WARNING: SPOILERS AHEAD
The focus falls primarily on Miss Watson’s death, although the strings of questions and grief quickly spread into a complicated and provocative web. Opening with a shot following a butterfly fluttering across a garden filled with flowers in bloom, the contrast with the next take, the principal’s call to Norma informing her of Miss Watson’s death, offers the promise of exploration between life and death, beauty and decay, and the role of deceptive appearances. Business is booming, the hotel seemingly flourishing, but like a budding flower, its days are numbered. Norman’s taxidermy in the basement adds another strong comparison; he chooses to cling to death even when surrounded by life.
Norma’s initial reaction to the principal’s call indicates her immediate suspicions that Norman is responsible. Norman’s behavior at the funeral only reinforces that notion. Playing off the cliché of rainfall and black umbrellas, the scene makes it clear that Norman stands alone. His insistence to stand in the rain suggests self-punishment, which points suspicion in his direction. His loud and emotional cries also show a level of grief disproportionate with a student mourning the loss of a teacher. When Norma pulls him beneath the umbrella, it begs the question: is she pulling him, essentially drawing him under her wing, because she wants to protect him? Does she believe she can shield him from the repercussions of yet another blacked-out crime of passion?
The pearls have a number of implications, representing themes similar to the juxtaposition of flowers and death. On the surface, they create an aesthetic quality demonstrative of beauty and class. Images of the idealistic ’50s housewife come to mind. They epitomize purity, a lovely contrast to Miss Watson’s affairs and Norman’s need to claim them (as a trophy?). Beneath their shiny surface lies a grain of sand or dirt—an irritant that sets off a biological reaction to sequester it. That grain of dirt could be Gil, Miss Watson’s jealous lover, but it also could be Norman. It might represent both. Or are the pearls not pearls at all but rather cheap imitations that hold varying degrees of value to both Miss Watson and Norman? Could neither be at all what they seem?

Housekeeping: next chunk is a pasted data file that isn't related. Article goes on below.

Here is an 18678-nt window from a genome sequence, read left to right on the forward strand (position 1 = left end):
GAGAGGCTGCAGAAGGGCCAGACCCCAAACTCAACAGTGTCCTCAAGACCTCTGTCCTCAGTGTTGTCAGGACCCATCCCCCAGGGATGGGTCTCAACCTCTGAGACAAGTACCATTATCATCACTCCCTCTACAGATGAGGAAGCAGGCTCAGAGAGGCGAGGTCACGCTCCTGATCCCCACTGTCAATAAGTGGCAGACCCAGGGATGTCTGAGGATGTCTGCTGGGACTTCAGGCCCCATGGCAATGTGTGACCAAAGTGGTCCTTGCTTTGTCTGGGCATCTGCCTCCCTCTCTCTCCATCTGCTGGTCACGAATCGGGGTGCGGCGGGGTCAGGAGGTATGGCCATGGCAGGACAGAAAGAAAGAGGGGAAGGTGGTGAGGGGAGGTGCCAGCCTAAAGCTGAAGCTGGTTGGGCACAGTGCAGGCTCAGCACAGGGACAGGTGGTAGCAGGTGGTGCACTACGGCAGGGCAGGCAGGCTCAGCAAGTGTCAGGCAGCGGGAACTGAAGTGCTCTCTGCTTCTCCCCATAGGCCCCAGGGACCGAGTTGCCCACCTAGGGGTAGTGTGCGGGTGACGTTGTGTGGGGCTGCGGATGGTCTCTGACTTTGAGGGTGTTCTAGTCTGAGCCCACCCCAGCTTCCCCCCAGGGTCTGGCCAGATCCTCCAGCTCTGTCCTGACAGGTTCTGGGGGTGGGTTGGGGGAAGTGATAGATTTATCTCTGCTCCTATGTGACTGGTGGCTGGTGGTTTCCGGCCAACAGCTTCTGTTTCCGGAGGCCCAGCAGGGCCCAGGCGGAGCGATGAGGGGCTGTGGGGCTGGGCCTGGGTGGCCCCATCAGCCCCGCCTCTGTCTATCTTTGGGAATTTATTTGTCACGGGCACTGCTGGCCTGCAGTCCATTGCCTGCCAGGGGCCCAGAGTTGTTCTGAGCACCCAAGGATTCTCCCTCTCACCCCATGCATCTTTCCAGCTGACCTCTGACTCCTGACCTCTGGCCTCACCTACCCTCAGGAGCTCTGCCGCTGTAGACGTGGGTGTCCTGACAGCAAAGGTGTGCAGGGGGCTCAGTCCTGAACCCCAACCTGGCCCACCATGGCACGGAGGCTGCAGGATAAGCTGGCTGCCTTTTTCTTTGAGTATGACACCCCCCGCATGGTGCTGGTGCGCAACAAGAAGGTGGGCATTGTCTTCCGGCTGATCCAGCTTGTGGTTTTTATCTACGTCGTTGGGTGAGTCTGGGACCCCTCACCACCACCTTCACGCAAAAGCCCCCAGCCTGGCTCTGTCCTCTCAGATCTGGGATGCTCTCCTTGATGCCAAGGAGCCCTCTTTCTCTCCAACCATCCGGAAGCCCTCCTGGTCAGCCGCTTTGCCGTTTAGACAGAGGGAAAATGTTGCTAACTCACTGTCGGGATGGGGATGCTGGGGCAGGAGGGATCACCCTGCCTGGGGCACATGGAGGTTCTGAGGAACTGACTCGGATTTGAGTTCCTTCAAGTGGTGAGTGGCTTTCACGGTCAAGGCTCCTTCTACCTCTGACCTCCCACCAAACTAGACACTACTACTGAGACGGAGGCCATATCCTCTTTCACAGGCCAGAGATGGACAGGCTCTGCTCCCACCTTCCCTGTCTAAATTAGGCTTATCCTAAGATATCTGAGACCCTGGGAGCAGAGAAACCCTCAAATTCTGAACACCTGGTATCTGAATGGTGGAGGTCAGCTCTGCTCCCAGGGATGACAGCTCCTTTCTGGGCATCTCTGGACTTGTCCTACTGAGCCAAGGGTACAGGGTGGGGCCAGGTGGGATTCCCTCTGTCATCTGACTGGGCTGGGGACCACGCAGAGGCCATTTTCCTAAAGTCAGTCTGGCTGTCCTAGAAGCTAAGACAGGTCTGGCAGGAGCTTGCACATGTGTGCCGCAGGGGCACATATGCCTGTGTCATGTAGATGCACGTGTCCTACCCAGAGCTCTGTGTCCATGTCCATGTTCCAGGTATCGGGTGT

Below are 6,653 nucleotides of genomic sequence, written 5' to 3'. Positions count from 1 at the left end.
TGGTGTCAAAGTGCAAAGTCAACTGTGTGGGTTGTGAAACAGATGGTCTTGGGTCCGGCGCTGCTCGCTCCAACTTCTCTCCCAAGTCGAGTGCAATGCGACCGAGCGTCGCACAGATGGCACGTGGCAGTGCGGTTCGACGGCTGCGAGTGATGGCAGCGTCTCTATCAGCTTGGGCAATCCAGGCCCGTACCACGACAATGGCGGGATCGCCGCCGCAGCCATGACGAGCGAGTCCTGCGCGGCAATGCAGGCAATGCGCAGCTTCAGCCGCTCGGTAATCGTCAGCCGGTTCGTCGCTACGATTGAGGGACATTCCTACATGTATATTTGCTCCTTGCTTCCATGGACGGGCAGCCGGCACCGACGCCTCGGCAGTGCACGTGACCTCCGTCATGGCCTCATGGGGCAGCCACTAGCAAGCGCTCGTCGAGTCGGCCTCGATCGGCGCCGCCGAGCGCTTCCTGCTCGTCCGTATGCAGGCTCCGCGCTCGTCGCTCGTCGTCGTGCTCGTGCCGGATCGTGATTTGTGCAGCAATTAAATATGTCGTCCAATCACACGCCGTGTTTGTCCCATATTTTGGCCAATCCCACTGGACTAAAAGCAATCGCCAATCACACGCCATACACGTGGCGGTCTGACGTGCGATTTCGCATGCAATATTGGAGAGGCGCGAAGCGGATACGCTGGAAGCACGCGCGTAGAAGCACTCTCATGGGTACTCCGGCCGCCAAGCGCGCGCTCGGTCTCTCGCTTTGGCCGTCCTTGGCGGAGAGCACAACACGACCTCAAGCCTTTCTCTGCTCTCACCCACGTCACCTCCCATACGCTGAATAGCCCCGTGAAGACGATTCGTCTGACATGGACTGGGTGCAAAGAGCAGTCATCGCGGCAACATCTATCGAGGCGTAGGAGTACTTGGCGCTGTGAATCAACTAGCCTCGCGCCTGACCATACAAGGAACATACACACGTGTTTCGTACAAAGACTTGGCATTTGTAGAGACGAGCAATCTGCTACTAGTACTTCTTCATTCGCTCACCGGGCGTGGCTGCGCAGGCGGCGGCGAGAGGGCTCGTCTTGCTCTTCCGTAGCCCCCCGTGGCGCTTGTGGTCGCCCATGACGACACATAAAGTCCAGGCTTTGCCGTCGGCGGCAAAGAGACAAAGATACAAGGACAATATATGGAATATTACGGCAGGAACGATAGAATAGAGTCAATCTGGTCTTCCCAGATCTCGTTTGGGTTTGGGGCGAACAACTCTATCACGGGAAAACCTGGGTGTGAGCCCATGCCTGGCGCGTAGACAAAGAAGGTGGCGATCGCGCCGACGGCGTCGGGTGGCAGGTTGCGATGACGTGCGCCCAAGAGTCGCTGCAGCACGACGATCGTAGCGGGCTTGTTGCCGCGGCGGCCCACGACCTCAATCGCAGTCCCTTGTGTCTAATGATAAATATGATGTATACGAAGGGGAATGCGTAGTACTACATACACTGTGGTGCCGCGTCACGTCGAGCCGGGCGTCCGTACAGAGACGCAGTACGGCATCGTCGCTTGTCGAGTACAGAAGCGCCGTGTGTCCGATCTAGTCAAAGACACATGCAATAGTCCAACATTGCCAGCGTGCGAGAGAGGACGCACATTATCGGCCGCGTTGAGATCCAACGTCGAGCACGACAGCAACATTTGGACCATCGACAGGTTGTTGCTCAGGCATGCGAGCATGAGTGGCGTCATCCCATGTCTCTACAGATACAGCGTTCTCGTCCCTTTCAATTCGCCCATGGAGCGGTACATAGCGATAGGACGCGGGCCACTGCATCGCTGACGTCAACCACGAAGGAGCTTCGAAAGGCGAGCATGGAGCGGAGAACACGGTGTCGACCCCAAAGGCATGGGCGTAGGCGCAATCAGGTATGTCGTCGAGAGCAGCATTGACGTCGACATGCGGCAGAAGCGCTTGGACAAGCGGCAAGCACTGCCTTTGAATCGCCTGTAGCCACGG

Both the road Norman drives under Norma’s supervision and the bypass they come across when she takes over the wheel show the battle between growth and destruction. Norman’s inability to drive a straight line might represent his inability to stay on the straight and narrow despite his desire to do so. His apprehensions over passing the RV demonstrate his inability to move forward: he chooses to wallow over the past rather than attempt to move on. His driving to the cemetery supports this idea. On an interesting parallel, Norma’s stopping at the bypass worksite indicates the town’s progress at the potential cost of the Bates Motel. It also indicates the greed and destruction fostered by the underground industry keeping the town afloat.
Ironically, Norma sees her hotel as the town’s one uncorrupted fragment. She refuses Dylan’s rent money because she knows he earned it cultivating marijuana. She wants to believe Norman is the sweet, innocent boy she loves, although it’s evident that she’s being fueled by denial. She views herself as a good, loving mother. With this in mind, there is likely much more hiding beneath the seemingly clean surfaces that lay within the motel and throughout the town. It is also likely that the body count is going to grow significantly before their collective secrets are revealed.